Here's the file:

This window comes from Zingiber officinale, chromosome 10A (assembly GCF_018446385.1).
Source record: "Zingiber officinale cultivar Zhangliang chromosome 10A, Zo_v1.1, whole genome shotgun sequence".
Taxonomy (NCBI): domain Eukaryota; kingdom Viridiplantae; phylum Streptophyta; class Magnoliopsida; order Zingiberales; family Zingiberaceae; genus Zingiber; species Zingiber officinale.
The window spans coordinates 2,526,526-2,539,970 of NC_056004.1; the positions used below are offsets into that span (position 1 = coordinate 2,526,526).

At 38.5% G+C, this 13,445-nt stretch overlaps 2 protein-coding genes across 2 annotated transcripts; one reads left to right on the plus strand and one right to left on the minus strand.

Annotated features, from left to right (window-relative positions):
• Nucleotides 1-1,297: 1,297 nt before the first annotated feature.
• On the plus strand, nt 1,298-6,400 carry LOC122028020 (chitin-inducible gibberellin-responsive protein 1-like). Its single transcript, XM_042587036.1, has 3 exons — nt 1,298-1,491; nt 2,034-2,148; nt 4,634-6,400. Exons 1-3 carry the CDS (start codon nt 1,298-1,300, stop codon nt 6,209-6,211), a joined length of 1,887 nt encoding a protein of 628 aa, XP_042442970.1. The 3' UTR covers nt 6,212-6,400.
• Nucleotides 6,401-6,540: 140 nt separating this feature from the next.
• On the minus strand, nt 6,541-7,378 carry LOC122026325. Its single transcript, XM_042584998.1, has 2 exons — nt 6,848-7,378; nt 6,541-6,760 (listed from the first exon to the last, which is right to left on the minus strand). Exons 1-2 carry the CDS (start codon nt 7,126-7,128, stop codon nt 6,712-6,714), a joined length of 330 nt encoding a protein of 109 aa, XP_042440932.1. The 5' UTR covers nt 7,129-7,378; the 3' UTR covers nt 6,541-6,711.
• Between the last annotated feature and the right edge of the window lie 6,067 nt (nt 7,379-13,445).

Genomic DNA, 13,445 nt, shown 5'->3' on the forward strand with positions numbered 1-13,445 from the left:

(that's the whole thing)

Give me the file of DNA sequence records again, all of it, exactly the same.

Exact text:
This window comes from Zingiber officinale, chromosome 10A (assembly GCF_018446385.1).
Source record: "Zingiber officinale cultivar Zhangliang chromosome 10A, Zo_v1.1, whole genome shotgun sequence".
Taxonomy (NCBI): domain Eukaryota; kingdom Viridiplantae; phylum Streptophyta; class Magnoliopsida; order Zingiberales; family Zingiberaceae; genus Zingiber; species Zingiber officinale.
The window spans coordinates 2,526,526-2,539,970 of NC_056004.1; the positions used below are offsets into that span (position 1 = coordinate 2,526,526).

At 38.5% G+C, this 13,445-nt stretch overlaps 2 protein-coding genes across 2 annotated transcripts; one reads left to right on the plus strand and one right to left on the minus strand.

Annotated features, from left to right (window-relative positions):
• Nucleotides 1-1,297: 1,297 nt before the first annotated feature.
• On the plus strand, nt 1,298-6,400 carry LOC122028020 (chitin-inducible gibberellin-responsive protein 1-like). Its single transcript, XM_042587036.1, has 3 exons — nt 1,298-1,491; nt 2,034-2,148; nt 4,634-6,400. Exons 1-3 carry the CDS (start codon nt 1,298-1,300, stop codon nt 6,209-6,211), a joined length of 1,887 nt encoding a protein of 628 aa, XP_042442970.1. The 3' UTR covers nt 6,212-6,400.
• Nucleotides 6,401-6,540: 140 nt separating this feature from the next.
• On the minus strand, nt 6,541-7,378 carry LOC122026325. Its single transcript, XM_042584998.1, has 2 exons — nt 6,848-7,378; nt 6,541-6,760 (listed from the first exon to the last, which is right to left on the minus strand). Exons 1-2 carry the CDS (start codon nt 7,126-7,128, stop codon nt 6,712-6,714), a joined length of 330 nt encoding a protein of 109 aa, XP_042440932.1. The 5' UTR covers nt 7,129-7,378; the 3' UTR covers nt 6,541-6,711.
• Between the last annotated feature and the right edge of the window lie 6,067 nt (nt 7,379-13,445).

Genomic DNA, 13,445 nt, shown 5'->3' on the forward strand with positions numbered 1-13,445 from the left: